Just like every other aspect of our lives, smartphones and tablets have made learning more accessible, convenient, and portable than ever. With hundreds of educational apps available, you can find an app for nearly any subject or grade level.
While some educational apps are designed to cover general topics or are used as study aids, others are created with particular subjects and topics in mind. To help you find which ones suit your learning preferences, we’ve compiled our top picks for Android and iOS.
Looking for apps that are a little more specialized? We’ve also got a list of the best apps for teachers and educators on iOS and Android.
Apps for learning
Looking to learn something new? Here’s where you’ll find the apps to make that happen.
The Great Courses (free/in-app purchases)
College is a great place to get an education, but if the thought of doing homework or racking up a hefty sum of student debt doesn’t appeal to you, The Great Courses offers lectures from expert professors, covering a wide variety of subjects including literature, history, business, math, music, and even cooking. The Great Courses app lets you download or stream courses, and is compatible with Chromecast. The lectures are professionally made and presented clearly, with visual aids when necessary. While the app itself is free, you’ll have to pay for individual courses. There is a free trial, though, and courses go on sale from time to time. Plus, your smartphone probably weighs a lot less than a textbook.
Learning another language is rarely easy, but Duolingo’s free app makes it a lot easier. Duolingo has over 30 languages to choose from, and it offers fun lessons designed like mino-games. It’ll give you a poke every day to remind you, and each lesson takes just 5 minutes on average. 5 minutes a day in exchange for learning a whole new language? That’s a real deal. It’s completely free to use, though you can spend money to repair a learning streak if you accidentally took a day off, or to restore your in-game health.
Brainscape claims you can double your learning speed by using flashcards. Brainscape paces the repetition of each concept perfectly, so you retain knowledge more effectively. Rate how well you know each concept and Brainscape will determine the right time to give you another quiz. It’s free to create, share, and find user-generated flashcards. Pro subscription is billed at $10 per month, $42 every six months, or $60 per year. If you’re dedicated enough and are happy you’ll stick with it for a long time, a lifetime subscription costs $120 — at least two year’s worth. Subscriptions give you access to unlimited premium content, features like bookmarks, browse mode, card reversibility, and allow you to create flashcards without ads.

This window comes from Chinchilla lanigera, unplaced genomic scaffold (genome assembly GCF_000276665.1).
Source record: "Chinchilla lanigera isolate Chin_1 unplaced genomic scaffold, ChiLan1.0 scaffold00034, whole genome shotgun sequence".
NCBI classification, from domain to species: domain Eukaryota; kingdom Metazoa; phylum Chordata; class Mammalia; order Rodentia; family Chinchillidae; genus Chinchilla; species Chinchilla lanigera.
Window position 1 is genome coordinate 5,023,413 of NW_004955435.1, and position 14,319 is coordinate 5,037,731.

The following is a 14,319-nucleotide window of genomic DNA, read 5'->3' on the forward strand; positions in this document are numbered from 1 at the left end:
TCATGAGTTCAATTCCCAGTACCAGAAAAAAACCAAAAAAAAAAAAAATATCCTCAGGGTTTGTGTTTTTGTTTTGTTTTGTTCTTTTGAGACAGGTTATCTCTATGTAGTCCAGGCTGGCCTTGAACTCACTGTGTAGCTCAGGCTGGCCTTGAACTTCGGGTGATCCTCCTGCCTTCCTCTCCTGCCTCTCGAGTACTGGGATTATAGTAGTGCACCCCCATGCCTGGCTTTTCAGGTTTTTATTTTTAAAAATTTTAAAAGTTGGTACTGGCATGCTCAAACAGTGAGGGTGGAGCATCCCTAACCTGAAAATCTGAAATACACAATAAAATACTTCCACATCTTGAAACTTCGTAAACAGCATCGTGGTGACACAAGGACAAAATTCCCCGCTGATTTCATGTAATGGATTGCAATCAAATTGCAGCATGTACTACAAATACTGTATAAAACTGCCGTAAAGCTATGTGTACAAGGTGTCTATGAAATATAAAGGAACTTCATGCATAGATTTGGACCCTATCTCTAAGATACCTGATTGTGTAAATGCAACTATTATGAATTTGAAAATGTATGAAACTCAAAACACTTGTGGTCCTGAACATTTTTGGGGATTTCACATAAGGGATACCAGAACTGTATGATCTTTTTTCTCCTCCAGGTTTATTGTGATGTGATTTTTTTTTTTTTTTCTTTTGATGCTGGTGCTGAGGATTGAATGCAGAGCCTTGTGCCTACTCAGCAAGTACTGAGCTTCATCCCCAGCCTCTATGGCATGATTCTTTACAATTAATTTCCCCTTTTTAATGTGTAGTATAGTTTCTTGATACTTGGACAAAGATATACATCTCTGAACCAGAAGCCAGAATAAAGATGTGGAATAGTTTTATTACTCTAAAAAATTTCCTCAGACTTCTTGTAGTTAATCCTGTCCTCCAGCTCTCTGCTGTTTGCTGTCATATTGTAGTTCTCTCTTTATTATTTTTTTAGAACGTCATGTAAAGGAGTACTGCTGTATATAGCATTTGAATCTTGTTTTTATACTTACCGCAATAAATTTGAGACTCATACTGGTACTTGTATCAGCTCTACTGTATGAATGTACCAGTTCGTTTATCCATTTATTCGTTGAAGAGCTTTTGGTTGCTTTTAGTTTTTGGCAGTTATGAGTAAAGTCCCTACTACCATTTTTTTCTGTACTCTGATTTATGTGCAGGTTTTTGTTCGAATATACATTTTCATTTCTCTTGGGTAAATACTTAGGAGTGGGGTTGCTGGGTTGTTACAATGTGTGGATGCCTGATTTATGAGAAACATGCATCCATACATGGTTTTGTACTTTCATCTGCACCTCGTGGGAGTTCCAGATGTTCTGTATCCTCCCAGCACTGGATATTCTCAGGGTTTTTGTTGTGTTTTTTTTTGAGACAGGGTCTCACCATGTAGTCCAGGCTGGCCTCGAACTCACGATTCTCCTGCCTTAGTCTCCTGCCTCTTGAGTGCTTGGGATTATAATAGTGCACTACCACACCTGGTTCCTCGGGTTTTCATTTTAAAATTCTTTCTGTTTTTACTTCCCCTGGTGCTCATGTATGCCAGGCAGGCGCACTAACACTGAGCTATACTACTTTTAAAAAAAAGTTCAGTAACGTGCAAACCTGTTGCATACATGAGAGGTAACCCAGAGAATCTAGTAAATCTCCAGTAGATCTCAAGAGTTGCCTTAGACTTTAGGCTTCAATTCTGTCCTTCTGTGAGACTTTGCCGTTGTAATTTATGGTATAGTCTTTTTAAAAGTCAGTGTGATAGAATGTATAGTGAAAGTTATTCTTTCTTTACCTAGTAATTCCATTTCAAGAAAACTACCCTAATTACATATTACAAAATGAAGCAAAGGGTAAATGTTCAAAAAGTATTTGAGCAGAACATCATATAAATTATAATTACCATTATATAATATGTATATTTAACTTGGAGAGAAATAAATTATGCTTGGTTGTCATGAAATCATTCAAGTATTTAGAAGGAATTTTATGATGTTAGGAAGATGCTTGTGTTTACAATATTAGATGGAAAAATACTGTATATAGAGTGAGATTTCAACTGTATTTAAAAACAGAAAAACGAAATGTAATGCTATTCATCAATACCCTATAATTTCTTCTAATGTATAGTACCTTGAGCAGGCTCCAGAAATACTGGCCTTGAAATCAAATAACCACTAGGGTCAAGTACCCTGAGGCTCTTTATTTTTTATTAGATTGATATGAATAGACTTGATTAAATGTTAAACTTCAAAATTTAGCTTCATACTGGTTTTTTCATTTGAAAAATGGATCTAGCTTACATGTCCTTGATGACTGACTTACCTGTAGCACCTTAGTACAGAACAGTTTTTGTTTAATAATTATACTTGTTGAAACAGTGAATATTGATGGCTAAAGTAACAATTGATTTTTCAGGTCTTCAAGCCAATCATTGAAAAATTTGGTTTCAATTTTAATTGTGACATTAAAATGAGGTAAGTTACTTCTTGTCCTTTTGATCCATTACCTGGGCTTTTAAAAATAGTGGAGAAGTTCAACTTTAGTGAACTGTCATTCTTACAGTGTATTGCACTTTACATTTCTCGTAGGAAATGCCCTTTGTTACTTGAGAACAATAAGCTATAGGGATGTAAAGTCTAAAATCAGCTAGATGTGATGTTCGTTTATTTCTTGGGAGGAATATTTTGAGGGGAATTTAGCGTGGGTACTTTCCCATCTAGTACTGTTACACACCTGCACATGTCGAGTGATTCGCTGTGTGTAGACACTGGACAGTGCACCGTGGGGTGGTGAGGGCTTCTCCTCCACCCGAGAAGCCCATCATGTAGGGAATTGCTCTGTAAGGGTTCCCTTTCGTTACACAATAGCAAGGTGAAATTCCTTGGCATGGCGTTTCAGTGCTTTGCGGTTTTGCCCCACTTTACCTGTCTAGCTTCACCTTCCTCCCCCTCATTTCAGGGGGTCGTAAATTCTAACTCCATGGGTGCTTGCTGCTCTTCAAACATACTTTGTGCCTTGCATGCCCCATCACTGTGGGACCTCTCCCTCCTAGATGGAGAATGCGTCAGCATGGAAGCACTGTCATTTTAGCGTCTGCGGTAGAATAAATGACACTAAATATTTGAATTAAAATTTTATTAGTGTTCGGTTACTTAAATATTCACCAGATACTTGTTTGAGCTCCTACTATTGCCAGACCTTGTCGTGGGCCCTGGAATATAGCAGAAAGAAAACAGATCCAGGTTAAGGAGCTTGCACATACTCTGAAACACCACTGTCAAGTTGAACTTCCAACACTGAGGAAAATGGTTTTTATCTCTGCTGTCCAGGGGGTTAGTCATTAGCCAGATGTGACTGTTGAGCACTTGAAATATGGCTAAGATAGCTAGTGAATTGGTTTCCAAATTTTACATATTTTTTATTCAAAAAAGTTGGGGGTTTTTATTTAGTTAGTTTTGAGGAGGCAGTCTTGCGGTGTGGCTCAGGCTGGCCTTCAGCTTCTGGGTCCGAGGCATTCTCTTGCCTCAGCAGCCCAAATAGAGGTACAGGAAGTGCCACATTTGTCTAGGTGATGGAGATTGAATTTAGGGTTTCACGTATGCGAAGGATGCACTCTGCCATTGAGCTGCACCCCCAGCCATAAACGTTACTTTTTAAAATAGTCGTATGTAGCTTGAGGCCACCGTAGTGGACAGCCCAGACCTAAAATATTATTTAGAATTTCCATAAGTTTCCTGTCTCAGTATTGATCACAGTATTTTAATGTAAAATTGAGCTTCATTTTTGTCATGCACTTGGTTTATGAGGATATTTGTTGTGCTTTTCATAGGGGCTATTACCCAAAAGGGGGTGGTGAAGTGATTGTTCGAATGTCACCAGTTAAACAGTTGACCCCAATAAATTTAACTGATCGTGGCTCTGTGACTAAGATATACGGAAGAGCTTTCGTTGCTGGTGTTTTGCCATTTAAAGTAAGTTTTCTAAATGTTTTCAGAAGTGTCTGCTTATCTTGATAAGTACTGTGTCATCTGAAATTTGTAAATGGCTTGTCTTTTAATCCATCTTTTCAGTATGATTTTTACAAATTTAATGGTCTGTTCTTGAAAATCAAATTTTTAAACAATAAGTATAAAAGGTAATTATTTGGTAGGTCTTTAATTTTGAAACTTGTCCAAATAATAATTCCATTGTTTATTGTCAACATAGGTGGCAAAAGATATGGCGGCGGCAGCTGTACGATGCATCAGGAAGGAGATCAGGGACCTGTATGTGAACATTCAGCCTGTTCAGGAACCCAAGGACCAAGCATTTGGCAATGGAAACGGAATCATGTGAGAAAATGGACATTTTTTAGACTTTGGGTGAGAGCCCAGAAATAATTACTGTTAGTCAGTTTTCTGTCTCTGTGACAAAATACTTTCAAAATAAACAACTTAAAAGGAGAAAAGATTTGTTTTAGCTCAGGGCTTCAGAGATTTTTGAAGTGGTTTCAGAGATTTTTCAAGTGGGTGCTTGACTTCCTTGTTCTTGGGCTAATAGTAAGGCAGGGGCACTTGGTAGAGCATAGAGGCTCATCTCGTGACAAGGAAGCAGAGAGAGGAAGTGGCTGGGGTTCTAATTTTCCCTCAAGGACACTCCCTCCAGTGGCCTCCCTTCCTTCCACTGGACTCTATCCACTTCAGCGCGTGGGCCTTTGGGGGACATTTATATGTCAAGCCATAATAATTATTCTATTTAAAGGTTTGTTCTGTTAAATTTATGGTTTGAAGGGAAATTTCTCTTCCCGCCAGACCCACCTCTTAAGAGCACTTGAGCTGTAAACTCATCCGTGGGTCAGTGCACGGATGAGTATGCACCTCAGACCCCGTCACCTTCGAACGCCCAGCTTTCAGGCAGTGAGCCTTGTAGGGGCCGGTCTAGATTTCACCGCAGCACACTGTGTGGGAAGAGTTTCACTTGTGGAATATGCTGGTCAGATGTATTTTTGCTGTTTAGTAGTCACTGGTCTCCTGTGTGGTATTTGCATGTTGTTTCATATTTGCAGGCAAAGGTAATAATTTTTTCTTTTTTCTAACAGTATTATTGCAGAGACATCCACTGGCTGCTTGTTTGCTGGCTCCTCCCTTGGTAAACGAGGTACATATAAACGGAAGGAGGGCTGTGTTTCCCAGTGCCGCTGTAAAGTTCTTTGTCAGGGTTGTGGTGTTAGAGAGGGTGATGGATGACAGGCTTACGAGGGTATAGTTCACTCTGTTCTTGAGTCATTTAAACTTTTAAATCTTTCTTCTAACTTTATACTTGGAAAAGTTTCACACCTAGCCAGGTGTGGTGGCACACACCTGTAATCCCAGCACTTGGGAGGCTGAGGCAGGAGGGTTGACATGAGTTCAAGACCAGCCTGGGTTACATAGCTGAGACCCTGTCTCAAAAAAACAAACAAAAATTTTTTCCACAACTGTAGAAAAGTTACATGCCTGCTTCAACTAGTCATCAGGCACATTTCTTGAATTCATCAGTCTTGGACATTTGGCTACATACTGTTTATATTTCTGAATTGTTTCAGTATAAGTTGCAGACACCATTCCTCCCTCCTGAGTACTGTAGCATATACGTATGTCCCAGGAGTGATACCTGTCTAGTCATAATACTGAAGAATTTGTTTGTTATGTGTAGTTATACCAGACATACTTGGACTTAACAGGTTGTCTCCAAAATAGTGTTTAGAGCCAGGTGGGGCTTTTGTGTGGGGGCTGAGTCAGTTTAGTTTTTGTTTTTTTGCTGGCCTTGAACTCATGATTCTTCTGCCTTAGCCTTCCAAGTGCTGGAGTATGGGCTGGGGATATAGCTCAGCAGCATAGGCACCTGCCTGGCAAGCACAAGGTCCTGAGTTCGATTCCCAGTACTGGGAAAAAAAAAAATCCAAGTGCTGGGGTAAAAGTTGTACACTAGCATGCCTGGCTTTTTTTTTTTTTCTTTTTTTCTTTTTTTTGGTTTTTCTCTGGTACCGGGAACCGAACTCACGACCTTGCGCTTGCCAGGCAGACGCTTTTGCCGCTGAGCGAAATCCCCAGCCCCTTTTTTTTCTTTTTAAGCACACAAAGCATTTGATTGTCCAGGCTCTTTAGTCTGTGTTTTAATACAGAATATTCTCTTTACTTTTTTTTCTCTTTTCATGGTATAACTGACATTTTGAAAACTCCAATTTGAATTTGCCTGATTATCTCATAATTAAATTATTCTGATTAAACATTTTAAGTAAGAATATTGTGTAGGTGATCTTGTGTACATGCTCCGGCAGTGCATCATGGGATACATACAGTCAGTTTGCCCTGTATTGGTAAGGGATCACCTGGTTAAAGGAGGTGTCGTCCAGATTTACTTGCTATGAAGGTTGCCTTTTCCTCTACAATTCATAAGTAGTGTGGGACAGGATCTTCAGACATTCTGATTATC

Ready4 SAT (free/$20 premium upgrade)
Ready4’s series of test prep apps, like Ready4 SAT, goes well beyond just drilling you to answer practice questions. It actually aims to teach you the material and test-taking tips in mobile-friendly chunks, so that you can study whenever and wherever you have your smartphone. This free app even tries to match your potential SAT score with schools and academic programs around the world, just in case you need extra motivation to study. Only a few lessons are free though, and you’ll need to pay $20 for the premium version to unlock the rest.
For high-school students who just need a bit more guidance on how to isolate “x” in their algebra homework, Photomath is essentially your math buddy that can instantly solve and explain every answer. Simply snap a photo of the question (you can also write or type), and the app will break down the solution into separate steps with helpful play-by-play so that you can apply the same principles to the rest of your homework. It’s completely free, and works without Wi-Fi.